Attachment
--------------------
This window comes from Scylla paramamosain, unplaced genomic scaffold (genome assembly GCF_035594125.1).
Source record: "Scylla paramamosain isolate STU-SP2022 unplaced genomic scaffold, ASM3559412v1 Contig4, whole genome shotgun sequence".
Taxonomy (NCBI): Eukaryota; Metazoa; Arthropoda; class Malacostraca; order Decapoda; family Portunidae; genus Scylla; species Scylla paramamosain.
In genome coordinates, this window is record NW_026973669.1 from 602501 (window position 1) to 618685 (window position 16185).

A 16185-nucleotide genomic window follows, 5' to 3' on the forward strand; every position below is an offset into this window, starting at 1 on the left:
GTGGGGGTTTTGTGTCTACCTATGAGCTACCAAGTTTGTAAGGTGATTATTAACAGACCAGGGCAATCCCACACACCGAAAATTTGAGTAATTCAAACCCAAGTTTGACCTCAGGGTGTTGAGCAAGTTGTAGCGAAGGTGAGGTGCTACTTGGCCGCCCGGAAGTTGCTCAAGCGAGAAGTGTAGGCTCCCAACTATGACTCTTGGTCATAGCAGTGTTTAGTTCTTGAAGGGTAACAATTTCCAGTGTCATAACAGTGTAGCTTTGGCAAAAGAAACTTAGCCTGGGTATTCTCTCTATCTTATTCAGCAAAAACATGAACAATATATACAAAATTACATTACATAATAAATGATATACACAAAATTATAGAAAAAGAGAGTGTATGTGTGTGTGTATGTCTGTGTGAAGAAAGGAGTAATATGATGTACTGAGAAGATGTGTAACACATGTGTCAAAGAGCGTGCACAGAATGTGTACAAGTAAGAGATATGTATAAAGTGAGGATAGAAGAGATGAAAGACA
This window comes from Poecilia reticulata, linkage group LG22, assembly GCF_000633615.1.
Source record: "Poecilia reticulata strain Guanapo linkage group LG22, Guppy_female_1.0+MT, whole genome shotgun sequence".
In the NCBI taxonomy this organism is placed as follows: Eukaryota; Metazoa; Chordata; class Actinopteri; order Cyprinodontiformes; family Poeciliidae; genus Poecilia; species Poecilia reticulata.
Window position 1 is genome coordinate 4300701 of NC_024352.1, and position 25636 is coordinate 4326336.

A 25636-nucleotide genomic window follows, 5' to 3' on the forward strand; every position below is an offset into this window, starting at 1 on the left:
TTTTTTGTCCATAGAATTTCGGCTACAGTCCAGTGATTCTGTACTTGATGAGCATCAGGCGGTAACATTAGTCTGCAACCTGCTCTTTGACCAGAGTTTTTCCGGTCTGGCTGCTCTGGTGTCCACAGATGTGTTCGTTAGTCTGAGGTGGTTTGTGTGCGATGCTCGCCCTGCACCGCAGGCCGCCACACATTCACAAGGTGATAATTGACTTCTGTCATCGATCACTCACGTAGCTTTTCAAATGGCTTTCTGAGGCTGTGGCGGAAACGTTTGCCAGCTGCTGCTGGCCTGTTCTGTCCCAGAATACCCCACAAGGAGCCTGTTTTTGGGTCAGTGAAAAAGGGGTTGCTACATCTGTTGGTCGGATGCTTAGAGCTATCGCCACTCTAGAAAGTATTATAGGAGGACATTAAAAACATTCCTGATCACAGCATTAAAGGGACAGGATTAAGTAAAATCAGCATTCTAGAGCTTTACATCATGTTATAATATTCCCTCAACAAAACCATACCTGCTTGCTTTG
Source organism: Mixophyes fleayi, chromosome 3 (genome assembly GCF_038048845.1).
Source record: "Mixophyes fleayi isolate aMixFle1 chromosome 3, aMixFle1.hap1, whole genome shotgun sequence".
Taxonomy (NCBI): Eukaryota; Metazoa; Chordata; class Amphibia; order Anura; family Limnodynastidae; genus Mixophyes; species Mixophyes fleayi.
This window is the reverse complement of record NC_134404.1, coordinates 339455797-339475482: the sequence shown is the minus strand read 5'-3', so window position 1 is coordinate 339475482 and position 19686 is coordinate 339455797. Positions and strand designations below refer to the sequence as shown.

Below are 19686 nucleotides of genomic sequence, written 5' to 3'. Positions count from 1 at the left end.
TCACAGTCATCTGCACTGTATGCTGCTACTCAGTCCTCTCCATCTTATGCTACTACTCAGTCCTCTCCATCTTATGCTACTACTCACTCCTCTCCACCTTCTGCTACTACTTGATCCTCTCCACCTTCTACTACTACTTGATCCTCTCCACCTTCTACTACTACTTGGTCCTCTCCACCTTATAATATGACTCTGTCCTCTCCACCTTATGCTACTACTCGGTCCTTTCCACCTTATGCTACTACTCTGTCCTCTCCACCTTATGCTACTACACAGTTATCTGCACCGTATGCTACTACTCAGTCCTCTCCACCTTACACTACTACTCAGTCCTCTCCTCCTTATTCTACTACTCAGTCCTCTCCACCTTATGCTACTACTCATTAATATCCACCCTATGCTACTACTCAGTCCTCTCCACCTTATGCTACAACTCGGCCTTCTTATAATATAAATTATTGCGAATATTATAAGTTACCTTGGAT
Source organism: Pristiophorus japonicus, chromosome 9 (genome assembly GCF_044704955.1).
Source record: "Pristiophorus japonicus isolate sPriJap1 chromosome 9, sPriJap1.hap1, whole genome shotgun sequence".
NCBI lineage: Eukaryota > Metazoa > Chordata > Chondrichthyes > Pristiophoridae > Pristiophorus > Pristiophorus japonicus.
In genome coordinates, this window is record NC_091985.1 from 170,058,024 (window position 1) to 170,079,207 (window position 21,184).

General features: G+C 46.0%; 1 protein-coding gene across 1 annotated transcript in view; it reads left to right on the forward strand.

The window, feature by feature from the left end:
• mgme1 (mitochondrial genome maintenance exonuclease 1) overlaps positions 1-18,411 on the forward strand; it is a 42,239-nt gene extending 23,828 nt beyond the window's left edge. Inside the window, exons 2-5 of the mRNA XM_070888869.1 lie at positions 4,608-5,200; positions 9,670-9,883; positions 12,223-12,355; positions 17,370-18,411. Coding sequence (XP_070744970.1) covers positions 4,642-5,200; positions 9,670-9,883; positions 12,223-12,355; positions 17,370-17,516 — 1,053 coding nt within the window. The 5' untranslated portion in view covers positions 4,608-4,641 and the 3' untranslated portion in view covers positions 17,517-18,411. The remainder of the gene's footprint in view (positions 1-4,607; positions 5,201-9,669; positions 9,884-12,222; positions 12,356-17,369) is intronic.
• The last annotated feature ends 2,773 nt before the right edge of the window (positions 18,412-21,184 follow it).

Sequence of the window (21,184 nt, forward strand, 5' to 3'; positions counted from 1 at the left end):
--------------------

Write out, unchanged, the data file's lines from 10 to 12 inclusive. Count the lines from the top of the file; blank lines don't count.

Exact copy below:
Window position 1 is genome coordinate 4300701 of NC_024352.1, and position 25636 is coordinate 4326336.

A 25636-nucleotide genomic window follows, 5' to 3' on the forward strand; every position below is an offset into this window, starting at 1 on the left:
TTTTTTGTCCATAGAATTTCGGCTACAGTCCAGTGATTCTGTACTTGATGAGCATCAGGCGGTAACATTAGTCTGCAACCTGCTCTTTGACCAGAGTTTTTCCGGTCTGGCTGCTCTGGTGTCCACAGATGTGTTCGTTAGTCTGAGGTGGTTTGTGTGCGATGCTCGCCCTGCACCGCAGGCCGCCACACATTCACAAGGTGATAATTGACTTCTGTCATCGATCACTCACGTAGCTTTTCAAATGGCTTTCTGAGGCTGTGGCGGAAACGTTTGCCAGCTGCTGCTGGCCTGTTCTGTCCCAGAATACCCCACAAGGAGCCTGTTTTTGGGTCAGTGAAAAAGGGGTTGCTACATCTGTTGGTCGGATGCTTAGAGCTATCGCCACTCTAGAAAGTATTATAGGAGGACATTAAAAACATTCCTGATCACAGCATTAAAGGGACAGGATTAAGTAAAATCAGCATTCTAGAGCTTTACATCATGTTATAATATTCCCTCAACAAAACCATACCTGCTTGCTTTG